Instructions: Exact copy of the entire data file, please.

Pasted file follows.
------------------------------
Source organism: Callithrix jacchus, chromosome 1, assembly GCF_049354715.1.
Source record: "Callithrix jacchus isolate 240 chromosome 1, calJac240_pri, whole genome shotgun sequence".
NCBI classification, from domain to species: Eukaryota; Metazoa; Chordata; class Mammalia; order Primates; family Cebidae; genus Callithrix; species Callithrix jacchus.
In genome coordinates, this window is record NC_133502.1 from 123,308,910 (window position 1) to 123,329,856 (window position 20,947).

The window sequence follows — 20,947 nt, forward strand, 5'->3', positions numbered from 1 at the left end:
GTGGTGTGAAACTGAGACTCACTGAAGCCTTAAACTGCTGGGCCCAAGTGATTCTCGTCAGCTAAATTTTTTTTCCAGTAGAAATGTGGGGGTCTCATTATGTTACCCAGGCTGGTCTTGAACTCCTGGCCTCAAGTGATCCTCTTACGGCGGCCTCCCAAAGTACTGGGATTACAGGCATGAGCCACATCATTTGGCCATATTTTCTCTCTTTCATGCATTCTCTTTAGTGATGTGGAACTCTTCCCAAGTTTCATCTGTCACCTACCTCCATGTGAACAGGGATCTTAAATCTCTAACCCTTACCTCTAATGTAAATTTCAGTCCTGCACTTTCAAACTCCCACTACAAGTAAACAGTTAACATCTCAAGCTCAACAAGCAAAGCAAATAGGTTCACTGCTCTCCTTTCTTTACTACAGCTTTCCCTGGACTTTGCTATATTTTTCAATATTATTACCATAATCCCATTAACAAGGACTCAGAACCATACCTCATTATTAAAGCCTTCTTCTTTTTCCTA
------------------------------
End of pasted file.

Source organism: Callithrix jacchus, chromosome 1, assembly GCF_049354715.1.
Source record: "Callithrix jacchus isolate 240 chromosome 1, calJac240_pri, whole genome shotgun sequence".
NCBI classification, from domain to species: Eukaryota; Metazoa; Chordata; class Mammalia; order Primates; family Cebidae; genus Callithrix; species Callithrix jacchus.
In genome coordinates, this window is record NC_133502.1 from 123,308,910 (window position 1) to 123,329,856 (window position 20,947).

The window sequence follows — 20,947 nt, forward strand, 5'->3', positions numbered from 1 at the left end:
GTGGTGTGAAACTGAGACTCACTGAAGCCTTAAACTGCTGGGCCCAAGTGATTCTCGTCAGCTAAATTTTTTTTCCAGTAGAAATGTGGGGGTCTCATTATGTTACCCAGGCTGGTCTTGAACTCCTGGCCTCAAGTGATCCTCTTACGGCGGCCTCCCAAAGTACTGGGATTACAGGCATGAGCCACATCATTTGGCCATATTTTCTCTCTTTCATGCATTCTCTTTAGTGATGTGGAACTCTTCCCAAGTTTCATCTGTCACCTACCTCCATGTGAACAGGGATCTTAAATCTCTAACCCTTACCTCTAATGTAAATTTCAGTCCTGCACTTTCAAACTCCCACTACAAGTAAACAGTTAACATCTCAAGCTCAACAAGCAAAGCAAATAGGTTCACTGCTCTCCTTTCTTTACTACAGCTTTCCCTGGACTTTGCTATATTTTTCAATATTATTACCATAATCCCATTAACAAGGACTCAGAACCATACCTCATTATTAAAGCCTTCTTCTTTTTCCTA